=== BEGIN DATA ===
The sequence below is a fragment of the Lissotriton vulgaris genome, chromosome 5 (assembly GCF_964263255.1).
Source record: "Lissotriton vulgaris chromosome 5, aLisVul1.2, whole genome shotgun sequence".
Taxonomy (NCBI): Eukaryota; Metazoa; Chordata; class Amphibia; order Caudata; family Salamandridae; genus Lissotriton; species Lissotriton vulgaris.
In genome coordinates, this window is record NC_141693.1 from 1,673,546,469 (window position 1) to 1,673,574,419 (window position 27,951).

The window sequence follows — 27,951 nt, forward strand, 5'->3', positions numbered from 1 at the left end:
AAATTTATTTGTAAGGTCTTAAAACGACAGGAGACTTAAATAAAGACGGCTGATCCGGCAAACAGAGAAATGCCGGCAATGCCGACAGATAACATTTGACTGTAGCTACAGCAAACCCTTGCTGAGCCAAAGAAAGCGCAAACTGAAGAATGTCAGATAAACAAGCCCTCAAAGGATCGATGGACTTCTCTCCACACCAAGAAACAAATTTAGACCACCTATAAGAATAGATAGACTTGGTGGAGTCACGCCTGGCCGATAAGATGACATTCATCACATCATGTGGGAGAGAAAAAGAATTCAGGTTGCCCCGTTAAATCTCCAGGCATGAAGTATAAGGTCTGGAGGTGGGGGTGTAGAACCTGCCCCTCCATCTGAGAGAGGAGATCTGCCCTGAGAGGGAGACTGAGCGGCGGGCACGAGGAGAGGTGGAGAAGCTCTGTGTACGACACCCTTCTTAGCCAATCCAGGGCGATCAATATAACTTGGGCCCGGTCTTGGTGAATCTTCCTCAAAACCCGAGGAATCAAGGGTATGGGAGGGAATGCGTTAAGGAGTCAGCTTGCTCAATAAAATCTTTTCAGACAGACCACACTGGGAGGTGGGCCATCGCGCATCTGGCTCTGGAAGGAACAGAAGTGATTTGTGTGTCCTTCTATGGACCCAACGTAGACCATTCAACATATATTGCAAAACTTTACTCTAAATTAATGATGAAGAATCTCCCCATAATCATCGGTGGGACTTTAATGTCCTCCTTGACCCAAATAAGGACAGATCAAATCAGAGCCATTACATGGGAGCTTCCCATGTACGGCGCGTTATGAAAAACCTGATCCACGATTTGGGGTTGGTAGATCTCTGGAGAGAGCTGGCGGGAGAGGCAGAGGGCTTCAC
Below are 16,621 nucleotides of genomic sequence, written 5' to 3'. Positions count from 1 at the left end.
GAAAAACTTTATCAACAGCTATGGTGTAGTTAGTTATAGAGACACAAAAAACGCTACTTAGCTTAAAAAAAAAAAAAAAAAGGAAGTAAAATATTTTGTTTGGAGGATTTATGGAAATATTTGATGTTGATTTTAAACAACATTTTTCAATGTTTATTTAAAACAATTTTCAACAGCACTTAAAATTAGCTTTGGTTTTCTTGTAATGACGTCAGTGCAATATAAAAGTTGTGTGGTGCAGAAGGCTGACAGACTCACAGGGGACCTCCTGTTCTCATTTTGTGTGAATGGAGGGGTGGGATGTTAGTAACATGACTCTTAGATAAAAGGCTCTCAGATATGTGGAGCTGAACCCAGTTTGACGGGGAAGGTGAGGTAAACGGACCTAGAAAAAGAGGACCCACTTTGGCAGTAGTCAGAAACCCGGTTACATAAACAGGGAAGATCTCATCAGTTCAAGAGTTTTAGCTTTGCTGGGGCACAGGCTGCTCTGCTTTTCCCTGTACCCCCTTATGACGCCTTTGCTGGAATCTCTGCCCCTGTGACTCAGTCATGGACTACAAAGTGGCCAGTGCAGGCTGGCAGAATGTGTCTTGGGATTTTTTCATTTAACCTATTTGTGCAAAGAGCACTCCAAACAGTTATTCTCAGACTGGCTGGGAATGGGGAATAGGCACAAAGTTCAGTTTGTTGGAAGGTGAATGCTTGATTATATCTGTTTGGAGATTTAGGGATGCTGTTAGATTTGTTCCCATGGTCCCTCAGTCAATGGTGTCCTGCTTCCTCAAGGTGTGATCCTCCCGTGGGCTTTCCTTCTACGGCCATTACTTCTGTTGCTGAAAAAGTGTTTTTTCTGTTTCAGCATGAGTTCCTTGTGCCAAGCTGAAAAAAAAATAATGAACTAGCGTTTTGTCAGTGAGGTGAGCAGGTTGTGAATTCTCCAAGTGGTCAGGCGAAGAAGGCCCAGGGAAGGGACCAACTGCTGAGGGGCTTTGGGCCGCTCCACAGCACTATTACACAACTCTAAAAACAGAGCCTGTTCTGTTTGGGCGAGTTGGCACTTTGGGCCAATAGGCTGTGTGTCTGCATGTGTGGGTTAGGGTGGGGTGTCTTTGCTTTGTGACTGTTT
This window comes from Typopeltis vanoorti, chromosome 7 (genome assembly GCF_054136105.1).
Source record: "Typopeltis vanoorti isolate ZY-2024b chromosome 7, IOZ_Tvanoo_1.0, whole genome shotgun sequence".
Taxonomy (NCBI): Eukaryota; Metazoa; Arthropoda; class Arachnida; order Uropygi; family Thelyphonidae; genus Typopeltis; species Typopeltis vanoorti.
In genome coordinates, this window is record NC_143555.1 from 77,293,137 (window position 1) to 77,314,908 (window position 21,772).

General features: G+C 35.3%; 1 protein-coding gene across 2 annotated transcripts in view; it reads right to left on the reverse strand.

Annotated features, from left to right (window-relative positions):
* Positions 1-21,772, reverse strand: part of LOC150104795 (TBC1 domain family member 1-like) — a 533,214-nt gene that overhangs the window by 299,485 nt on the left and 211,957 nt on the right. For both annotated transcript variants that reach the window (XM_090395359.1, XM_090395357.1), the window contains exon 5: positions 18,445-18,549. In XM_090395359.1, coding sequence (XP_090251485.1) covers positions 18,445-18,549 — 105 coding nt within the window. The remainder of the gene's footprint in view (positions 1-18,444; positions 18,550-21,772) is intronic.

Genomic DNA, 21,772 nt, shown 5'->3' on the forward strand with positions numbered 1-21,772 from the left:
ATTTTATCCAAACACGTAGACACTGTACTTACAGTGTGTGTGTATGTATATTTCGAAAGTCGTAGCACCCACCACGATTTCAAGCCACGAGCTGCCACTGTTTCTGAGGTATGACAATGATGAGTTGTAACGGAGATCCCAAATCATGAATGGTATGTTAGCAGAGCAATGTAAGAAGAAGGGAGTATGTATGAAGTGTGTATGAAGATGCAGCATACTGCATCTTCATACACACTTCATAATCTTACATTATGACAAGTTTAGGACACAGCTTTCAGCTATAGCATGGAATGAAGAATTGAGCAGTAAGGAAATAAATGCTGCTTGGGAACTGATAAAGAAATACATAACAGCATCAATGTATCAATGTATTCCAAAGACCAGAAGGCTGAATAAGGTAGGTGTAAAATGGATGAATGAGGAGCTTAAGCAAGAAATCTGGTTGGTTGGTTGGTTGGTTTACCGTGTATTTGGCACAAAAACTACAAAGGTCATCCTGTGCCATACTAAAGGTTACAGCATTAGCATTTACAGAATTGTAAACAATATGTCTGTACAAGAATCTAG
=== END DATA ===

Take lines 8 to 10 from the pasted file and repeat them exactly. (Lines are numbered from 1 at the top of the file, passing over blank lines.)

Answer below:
GAAAAACTTTATCAACAGCTATGGTGTAGTTAGTTATAGAGACACAAAAAACGCTACTTAGCTTAAAAAAAAAAAAAAAAAGGAAGTAAAATATTTTGTTTGGAGGATTTATGGAAATATTTGATGTTGATTTTAAACAACATTTTTCAATGTTTATTTAAAACAATTTTCAACAGCACTTAAAATTAGCTTTGGTTTTCTTGTAATGACGTCAGTGCAATATAAAAGTTGTGTGGTGCAGAAGGCTGACAGACTCACAGGGGACCTCCTGTTCTCATTTTGTGTGAATGGAGGGGTGGGATGTTAGTAACATGACTCTTAGATAAAAGGCTCTCAGATATGTGGAGCTGAACCCAGTTTGACGGGGAAGGTGAGGTAAACGGACCTAGAAAAAGAGGACCCACTTTGGCAGTAGTCAGAAACCCGGTTACATAAACAGGGAAGATCTCATCAGTTCAAGAGTTTTAGCTTTGCTGGGGCACAGGCTGCTCTGCTTTTCCCTGTACCCCCTTATGACGCCTTTGCTGGAATCTCTGCCCCTGTGACTCAGTCATGGACTACAAAGTGGCCAGTGCAGGCTGGCAGAATGTGTCTTGGGATTTTTTCATTTAACCTATTTGTGCAAAGAGCACTCCAAACAGTTATTCTCAGACTGGCTGGGAATGGGGAATAGGCACAAAGTTCAGTTTGTTGGAAGGTGAATGCTTGATTATATCTGTTTGGAGATTTAGGGATGCTGTTAGATTTGTTCCCATGGTCCCTCAGTCAATGGTGTCCTGCTTCCTCAAGGTGTGATCCTCCCGTGGGCTTTCCTTCTACGGCCATTACTTCTGTTGCTGAAAAAGTGTTTTTTCTGTTTCAGCATGAGTTCCTTGTGCCAAGCTGAAAAAAAAATAATGAACTAGCGTTTTGTCAGTGAGGTGAGCAGGTTGTGAATTCTCCAAGTGGTCAGGCGAAGAAGGCCCAGGGAAGGGACCAACTGCTGAGGGGCTTTGGGCCGCTCCACAGCACTATTACACAACTCTAAAAACAGAGCCTGTTCTGTTTGGGCGAGTTGGCACTTTGGGCCAATAGGCTGTGTGTCTGCATGTGTGGGTTAGGGTGGGGTGTCTTTGCTTTGTGACTGTTT
This window comes from Typopeltis vanoorti, chromosome 7 (genome assembly GCF_054136105.1).
Source record: "Typopeltis vanoorti isolate ZY-2024b chromosome 7, IOZ_Tvanoo_1.0, whole genome shotgun sequence".